Bowden’s residential architecture

with No Comments

The residential architecture in industrial Bowden prior to its recent gentrification consisted of cheaply built working class cottages. They were dark inside, full of salt damp during the winter and hothouses in the summer.  This housing  had no insulation and there were few street trees tom provide some shade from the summer heat.  Bowden baked  during Adelaide’s  long hot summer.

working class cottage, Bowden
working class cottage, Brompton

In the 1980s these cottages were situated amongst plastics factory, three foundries,  building companies that specialised in building panels, warehouses, and delis. The suburb was dumpy and dingy,  the  foundries were a very dirty, polluting  industry, and  a lot of the land in Brompton was contaminated.  
A toxic cocktail of chemicals had been dumped into an old pughole under the houses. Pugholes were dug for clay to build bricks, and then filled with rubbish from companies in the area. The toxic cocktail  spreads  where there’s groundwater.This was all known in the 1960s but nothing was done. A more liveable urban area for residents was not on the local or state government’s agenda.The Hindmarsh Council was primarily interested in supporting business and industry, not the residents.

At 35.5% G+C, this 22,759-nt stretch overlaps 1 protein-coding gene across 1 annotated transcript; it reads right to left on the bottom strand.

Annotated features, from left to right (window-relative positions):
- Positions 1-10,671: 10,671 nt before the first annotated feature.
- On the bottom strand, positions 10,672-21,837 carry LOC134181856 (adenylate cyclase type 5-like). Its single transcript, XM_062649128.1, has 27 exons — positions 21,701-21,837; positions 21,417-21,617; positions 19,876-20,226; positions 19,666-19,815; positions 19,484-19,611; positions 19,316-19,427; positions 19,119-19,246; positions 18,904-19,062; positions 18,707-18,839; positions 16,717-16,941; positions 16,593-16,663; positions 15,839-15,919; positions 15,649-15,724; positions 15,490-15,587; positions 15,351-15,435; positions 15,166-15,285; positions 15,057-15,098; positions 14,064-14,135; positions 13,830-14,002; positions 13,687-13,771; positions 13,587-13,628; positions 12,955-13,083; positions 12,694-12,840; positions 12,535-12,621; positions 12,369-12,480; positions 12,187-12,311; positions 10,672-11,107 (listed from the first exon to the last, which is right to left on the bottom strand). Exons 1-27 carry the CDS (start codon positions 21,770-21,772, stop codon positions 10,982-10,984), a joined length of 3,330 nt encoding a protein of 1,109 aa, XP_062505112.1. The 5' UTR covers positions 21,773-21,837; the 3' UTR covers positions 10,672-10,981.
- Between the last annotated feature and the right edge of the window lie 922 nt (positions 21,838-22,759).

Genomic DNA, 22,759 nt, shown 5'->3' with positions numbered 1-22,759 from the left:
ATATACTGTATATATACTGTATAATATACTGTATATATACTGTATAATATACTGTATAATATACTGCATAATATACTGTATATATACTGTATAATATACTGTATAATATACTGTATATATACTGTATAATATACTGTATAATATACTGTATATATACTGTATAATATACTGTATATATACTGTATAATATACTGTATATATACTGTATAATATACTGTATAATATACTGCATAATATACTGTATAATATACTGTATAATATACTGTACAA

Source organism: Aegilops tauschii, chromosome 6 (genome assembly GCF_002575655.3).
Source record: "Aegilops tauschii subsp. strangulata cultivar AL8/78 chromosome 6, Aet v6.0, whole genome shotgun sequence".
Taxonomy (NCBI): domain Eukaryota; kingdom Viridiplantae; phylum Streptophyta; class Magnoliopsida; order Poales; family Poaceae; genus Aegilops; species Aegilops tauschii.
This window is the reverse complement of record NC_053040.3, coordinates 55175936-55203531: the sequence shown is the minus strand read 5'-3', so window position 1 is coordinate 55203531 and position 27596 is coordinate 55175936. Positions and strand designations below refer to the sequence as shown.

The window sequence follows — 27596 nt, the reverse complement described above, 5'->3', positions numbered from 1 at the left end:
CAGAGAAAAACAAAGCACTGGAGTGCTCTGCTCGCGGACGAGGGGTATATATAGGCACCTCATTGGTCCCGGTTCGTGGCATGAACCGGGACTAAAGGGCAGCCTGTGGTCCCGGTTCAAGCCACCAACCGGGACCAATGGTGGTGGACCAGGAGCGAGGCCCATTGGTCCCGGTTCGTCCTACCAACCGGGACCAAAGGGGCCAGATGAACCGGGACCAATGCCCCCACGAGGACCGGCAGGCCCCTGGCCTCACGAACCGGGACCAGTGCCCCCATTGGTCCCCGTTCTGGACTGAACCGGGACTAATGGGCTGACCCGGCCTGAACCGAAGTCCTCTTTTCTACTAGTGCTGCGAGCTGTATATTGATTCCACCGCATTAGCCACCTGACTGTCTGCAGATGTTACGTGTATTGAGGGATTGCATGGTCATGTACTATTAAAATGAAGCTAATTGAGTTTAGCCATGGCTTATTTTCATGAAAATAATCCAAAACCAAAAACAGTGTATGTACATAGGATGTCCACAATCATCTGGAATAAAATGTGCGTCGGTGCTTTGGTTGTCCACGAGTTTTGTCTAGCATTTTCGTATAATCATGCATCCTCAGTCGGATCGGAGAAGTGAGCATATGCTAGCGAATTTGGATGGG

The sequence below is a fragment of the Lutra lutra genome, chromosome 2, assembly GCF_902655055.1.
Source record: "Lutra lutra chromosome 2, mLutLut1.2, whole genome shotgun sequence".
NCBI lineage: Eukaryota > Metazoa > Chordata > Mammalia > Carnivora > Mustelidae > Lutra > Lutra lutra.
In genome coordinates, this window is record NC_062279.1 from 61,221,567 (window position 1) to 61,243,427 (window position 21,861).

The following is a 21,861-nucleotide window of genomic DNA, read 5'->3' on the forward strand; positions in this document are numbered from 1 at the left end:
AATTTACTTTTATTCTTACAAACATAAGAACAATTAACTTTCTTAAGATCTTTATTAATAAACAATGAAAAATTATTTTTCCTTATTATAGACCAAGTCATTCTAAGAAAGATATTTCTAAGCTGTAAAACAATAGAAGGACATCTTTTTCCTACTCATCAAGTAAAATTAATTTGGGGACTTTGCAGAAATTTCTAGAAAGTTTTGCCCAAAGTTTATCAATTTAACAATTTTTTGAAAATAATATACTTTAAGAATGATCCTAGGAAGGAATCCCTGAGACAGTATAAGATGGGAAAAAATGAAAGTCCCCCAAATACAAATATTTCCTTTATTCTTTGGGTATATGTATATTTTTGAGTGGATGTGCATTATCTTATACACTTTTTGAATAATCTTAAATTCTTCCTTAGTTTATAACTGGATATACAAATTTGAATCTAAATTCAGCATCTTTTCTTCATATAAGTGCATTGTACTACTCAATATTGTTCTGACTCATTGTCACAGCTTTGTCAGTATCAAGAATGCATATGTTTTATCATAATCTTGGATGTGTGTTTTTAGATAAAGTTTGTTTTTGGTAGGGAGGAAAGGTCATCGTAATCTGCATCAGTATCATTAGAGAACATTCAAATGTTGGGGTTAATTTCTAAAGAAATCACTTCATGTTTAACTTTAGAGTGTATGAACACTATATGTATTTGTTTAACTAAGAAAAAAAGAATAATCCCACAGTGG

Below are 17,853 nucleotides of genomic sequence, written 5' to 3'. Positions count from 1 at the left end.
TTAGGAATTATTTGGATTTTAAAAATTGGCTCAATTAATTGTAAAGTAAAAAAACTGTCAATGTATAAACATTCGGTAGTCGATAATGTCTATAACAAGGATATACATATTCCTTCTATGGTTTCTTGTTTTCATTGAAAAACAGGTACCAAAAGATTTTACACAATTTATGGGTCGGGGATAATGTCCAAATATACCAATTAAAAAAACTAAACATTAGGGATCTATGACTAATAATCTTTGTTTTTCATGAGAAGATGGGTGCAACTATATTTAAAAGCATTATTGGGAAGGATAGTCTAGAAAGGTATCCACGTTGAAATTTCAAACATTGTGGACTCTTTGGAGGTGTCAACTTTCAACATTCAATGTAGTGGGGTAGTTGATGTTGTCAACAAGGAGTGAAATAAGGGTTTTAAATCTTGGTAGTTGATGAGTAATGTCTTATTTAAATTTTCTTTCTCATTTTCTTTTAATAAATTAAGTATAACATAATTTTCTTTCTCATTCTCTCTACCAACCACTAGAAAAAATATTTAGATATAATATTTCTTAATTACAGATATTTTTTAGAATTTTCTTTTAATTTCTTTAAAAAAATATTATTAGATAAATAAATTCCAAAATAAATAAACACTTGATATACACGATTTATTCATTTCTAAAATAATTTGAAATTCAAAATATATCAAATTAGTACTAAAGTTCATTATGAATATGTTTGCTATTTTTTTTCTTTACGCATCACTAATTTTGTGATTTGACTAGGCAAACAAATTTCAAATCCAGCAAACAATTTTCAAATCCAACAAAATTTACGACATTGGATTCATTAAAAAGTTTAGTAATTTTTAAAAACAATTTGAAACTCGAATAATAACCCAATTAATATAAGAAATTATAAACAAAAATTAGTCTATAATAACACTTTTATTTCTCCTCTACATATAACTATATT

house, Second Street, Bowden
house, Second Street, Bowden

The battle between residents and industry over the demolition of housing for industrial expansion eased  in the mid-1980s with saving six cottages in Trembath St, having them renovated for residents,  new low income housing,   and the emergence of cooperative housing with  the Hindmarsh Housing co-operative.

The latter was initially set up to provide housing for peopler at risk of losing houses to industrial development.  They were able to buy land to stop further industry expansion,   start to green the area and develop housing for people who wanted to live co-operatively.

The emphasis on community was strong during both the political activism in the early 1980s which saved Bowden-Brompton from becoming an industrial park,   the development of the housing co-operatives, and  the urban renewal that reduced the industrial traffic and allowed people to walk the streets again.  This was an urban renewal that involved the rebuilding and strengthening off the local community.

Leave a Reply

Your email address will not be published. Required fields are marked *